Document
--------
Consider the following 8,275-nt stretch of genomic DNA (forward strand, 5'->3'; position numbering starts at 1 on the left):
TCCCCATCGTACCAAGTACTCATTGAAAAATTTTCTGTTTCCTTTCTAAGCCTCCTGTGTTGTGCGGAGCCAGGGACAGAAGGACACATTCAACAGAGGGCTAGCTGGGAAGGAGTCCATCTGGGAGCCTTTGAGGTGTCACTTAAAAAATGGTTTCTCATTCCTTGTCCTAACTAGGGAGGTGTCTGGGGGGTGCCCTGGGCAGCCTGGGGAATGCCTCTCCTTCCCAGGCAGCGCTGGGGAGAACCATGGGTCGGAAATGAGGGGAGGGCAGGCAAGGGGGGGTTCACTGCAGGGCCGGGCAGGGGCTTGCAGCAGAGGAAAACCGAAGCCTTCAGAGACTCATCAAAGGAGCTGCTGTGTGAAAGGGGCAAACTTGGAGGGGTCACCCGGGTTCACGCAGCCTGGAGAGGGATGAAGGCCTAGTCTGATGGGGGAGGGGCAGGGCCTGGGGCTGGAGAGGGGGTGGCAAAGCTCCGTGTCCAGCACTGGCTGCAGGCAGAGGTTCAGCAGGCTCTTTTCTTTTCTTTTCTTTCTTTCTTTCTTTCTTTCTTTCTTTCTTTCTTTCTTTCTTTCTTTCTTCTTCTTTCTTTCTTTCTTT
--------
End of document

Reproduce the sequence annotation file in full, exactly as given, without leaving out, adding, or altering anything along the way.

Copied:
Consider the following 8,275-nt stretch of genomic DNA (forward strand, 5'->3'; position numbering starts at 1 on the left):
TCCCCATCGTACCAAGTACTCATTGAAAAATTTTCTGTTTCCTTTCTAAGCCTCCTGTGTTGTGCGGAGCCAGGGACAGAAGGACACATTCAACAGAGGGCTAGCTGGGAAGGAGTCCATCTGGGAGCCTTTGAGGTGTCACTTAAAAAATGGTTTCTCATTCCTTGTCCTAACTAGGGAGGTGTCTGGGGGGTGCCCTGGGCAGCCTGGGGAATGCCTCTCCTTCCCAGGCAGCGCTGGGGAGAACCATGGGTCGGAAATGAGGGGAGGGCAGGCAAGGGGGGGTTCACTGCAGGGCCGGGCAGGGGCTTGCAGCAGAGGAAAACCGAAGCCTTCAGAGACTCATCAAAGGAGCTGCTGTGTGAAAGGGGCAAACTTGGAGGGGTCACCCGGGTTCACGCAGCCTGGAGAGGGATGAAGGCCTAGTCTGATGGGGGAGGGGCAGGGCCTGGGGCTGGAGAGGGGGTGGCAAAGCTCCGTGTCCAGCACTGGCTGCAGGCAGAGGTTCAGCAGGCTCTTTTCTTTTCTTTTCTTTCTTTCTTTCTTTCTTTCTTTCTTTCTTTCTTTCTTTCTTTCTTTCTTCTTCTTTCTTTCTTTCTTT